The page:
Fantasia Festival Review: Undergods

In the current climate in Europe, it almost already feels like we’re living in some sort of dystopian future. Politics has taken a seemingly uncertifiable lurch to the right. Societies have never been more polarised. Governments practice divide and rule. Everything has to be black and white. Global pandemic, Brexit, climate crisis, freak weather conditions, racial intolerance – the list goes on and on. As history seems to be on the verge of repeating itself, Chino Moya’s debut, Undergods, is a sobering watch.

As the collectors slowly move through a grim and grizzly unknown hellscape, picking up bodies as they go, they recount tales of a nightmarish past. Their backdrop is a grey and crumbling urban graveyard, the final moments of a collapsed society. Their stories intertwine to recount the last days of this new Rome. Of people who have given up. Who have accepted the inevitable. Of a failing, broken, morally bankrupt and deeply divided world.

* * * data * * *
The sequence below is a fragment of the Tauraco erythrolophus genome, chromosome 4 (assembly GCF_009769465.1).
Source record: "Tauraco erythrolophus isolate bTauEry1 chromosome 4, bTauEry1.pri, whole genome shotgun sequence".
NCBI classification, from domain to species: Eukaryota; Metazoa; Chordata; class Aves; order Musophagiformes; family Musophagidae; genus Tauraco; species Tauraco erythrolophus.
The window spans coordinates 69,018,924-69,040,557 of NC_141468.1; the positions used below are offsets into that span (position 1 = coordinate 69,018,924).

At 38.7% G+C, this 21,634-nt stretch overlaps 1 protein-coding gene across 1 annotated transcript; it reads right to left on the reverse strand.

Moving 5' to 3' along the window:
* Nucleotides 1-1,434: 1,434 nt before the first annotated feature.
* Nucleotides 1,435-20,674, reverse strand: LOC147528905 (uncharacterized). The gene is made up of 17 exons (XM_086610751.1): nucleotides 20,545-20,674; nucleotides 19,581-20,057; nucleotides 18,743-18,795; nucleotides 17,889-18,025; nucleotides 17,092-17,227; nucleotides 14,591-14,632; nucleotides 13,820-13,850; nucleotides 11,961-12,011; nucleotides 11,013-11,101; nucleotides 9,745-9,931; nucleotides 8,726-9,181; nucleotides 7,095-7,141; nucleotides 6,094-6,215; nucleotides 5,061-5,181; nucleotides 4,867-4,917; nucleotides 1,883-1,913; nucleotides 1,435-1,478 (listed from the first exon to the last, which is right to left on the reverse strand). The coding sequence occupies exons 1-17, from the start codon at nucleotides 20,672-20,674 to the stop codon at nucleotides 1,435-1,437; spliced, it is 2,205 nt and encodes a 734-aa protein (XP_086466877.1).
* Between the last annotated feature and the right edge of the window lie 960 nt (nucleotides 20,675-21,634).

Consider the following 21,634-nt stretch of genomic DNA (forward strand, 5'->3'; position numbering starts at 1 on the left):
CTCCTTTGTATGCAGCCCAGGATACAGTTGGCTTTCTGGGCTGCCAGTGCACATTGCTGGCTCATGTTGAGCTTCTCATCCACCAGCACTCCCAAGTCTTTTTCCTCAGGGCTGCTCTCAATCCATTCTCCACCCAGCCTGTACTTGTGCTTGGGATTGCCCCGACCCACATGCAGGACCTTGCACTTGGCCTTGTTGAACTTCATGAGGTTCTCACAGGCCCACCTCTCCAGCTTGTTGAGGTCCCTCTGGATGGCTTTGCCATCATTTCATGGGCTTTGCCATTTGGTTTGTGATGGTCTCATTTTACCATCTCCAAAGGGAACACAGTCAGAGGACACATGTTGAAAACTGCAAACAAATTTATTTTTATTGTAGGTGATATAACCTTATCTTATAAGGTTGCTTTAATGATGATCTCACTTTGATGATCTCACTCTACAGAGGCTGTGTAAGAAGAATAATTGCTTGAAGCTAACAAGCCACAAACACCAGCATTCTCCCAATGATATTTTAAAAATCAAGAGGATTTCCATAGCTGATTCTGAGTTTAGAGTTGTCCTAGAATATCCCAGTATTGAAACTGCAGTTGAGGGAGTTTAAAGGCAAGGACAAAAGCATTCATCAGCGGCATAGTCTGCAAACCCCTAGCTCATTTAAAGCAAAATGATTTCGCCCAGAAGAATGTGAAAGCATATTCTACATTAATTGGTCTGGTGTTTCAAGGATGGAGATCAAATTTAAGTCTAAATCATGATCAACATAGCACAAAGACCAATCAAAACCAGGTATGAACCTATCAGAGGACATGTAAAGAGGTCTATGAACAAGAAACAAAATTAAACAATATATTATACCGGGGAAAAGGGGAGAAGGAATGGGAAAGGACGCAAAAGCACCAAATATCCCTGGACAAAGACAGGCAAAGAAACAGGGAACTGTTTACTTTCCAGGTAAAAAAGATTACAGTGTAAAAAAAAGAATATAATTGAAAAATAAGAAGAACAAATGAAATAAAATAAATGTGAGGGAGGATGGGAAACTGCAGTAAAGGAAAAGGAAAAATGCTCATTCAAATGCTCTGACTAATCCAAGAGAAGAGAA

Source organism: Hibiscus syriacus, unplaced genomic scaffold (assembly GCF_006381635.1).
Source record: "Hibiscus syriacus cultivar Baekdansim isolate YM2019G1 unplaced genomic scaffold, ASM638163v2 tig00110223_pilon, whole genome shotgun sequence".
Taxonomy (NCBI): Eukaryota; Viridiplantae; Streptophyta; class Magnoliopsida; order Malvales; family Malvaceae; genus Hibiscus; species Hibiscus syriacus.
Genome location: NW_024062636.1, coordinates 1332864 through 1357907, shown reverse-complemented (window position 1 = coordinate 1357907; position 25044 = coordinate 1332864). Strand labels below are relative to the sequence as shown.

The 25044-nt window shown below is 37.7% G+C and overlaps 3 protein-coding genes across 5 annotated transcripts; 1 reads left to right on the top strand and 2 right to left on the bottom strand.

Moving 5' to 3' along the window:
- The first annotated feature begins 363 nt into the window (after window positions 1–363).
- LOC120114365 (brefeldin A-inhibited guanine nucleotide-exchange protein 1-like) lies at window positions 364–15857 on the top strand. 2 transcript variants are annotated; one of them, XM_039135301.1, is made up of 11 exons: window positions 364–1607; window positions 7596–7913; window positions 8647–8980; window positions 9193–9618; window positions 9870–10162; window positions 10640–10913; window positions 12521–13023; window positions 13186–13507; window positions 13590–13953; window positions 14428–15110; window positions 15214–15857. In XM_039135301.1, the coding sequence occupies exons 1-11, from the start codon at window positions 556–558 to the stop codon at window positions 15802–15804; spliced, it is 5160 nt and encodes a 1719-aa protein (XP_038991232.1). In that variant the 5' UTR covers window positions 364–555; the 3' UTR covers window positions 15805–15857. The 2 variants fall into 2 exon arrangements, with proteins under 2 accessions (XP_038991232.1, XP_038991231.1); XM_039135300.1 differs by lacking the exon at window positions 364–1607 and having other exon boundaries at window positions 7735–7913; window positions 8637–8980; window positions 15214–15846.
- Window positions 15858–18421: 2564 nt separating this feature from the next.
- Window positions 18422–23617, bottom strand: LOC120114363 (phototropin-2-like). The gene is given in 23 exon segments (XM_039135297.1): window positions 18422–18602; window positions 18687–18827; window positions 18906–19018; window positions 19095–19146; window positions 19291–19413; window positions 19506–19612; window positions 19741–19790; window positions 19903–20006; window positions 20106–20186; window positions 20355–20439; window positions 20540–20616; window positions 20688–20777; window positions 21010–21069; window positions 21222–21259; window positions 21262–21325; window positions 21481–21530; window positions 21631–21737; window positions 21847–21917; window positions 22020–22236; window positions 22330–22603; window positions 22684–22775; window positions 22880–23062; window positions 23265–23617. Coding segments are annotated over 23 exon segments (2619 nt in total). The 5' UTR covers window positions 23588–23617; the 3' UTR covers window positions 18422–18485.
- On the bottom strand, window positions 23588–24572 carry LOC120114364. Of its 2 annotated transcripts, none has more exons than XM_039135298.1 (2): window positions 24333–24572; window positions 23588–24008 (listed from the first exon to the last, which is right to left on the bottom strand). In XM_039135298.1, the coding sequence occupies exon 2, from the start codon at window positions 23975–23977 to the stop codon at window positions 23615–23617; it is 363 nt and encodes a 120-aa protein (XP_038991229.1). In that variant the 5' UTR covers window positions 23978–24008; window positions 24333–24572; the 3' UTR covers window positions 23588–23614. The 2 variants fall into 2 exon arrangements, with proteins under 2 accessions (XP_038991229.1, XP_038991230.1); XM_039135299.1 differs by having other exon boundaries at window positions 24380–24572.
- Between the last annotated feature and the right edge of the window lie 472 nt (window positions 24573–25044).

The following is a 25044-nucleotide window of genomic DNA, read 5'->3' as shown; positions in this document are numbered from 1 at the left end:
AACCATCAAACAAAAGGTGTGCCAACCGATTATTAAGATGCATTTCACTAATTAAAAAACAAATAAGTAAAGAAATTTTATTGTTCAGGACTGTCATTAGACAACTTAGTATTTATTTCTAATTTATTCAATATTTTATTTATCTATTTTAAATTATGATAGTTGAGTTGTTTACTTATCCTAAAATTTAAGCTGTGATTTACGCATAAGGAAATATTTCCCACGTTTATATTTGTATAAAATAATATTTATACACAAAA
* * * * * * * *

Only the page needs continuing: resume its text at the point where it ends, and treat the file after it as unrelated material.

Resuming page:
Starring a very talented cast, including Tanya Reynolds, Kate Dickie, Jan Bijvoet and Geza Rohrig, Undergods paints a bleak picture of the broken present and a desolate future. Set to a dreamlike synth score and covered in rich pastel hues, the anthology is utterly bleak but also offers a sliver of hope. Populated by a number of characters who are at turns selfish, exploitative and lost, Undergods is a call to arms to wake up and arrest this decline before it’s too late.

Undergods screens at Fantasia Festival.

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